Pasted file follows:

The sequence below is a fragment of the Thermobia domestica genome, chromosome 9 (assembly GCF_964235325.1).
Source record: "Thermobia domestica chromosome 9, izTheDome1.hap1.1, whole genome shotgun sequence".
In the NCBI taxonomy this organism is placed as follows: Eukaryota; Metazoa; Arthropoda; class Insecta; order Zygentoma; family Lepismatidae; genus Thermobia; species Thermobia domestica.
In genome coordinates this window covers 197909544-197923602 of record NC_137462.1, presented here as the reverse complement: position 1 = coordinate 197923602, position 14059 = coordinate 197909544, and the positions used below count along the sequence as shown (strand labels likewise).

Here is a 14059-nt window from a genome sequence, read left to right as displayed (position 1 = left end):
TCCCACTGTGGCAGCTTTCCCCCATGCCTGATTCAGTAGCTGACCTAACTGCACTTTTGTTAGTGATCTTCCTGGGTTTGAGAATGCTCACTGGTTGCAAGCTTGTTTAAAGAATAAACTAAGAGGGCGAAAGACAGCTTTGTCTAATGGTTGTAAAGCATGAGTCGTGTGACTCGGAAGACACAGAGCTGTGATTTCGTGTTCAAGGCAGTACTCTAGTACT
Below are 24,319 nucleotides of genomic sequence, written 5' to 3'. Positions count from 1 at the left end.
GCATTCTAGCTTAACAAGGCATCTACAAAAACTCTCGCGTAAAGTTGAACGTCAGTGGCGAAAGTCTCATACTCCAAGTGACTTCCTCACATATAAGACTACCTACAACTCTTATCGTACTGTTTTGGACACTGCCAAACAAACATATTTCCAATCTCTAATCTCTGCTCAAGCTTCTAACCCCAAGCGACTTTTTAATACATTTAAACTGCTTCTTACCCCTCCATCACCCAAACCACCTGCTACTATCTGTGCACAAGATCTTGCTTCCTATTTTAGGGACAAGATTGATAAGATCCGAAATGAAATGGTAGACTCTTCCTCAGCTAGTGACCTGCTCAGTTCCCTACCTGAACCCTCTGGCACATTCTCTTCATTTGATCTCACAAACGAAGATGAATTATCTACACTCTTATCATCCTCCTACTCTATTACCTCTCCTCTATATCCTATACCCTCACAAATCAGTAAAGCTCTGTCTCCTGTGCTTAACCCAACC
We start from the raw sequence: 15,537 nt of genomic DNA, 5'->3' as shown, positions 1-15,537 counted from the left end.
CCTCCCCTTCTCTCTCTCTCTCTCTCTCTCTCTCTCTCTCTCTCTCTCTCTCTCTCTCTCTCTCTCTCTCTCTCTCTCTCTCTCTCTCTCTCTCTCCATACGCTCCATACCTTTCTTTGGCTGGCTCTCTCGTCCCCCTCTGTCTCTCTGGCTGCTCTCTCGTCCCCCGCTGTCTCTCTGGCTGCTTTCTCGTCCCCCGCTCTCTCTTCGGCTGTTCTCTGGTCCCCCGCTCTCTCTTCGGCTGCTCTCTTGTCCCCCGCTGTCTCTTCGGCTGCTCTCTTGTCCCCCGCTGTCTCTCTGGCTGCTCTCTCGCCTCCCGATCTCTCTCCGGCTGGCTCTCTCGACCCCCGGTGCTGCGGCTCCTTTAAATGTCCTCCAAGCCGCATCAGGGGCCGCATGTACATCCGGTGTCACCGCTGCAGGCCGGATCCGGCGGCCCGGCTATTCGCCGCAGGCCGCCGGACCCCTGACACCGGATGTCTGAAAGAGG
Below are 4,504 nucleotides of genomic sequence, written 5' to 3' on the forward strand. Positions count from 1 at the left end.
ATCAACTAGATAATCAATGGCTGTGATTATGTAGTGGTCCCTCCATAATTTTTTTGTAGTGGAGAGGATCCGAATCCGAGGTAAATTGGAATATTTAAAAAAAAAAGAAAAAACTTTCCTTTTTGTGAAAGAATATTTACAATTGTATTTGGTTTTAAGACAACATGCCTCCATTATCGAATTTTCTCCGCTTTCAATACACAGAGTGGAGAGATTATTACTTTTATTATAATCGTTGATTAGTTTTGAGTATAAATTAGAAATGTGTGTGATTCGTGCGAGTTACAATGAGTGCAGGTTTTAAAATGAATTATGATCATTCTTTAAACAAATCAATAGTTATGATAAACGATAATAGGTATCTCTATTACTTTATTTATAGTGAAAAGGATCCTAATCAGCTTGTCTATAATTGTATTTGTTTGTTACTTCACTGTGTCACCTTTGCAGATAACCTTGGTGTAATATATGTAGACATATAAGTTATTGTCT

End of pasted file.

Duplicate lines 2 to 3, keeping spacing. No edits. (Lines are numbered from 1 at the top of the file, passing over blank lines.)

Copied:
Source record: "Thermobia domestica chromosome 9, izTheDome1.hap1.1, whole genome shotgun sequence".
In the NCBI taxonomy this organism is placed as follows: Eukaryota; Metazoa; Arthropoda; class Insecta; order Zygentoma; family Lepismatidae; genus Thermobia; species Thermobia domestica.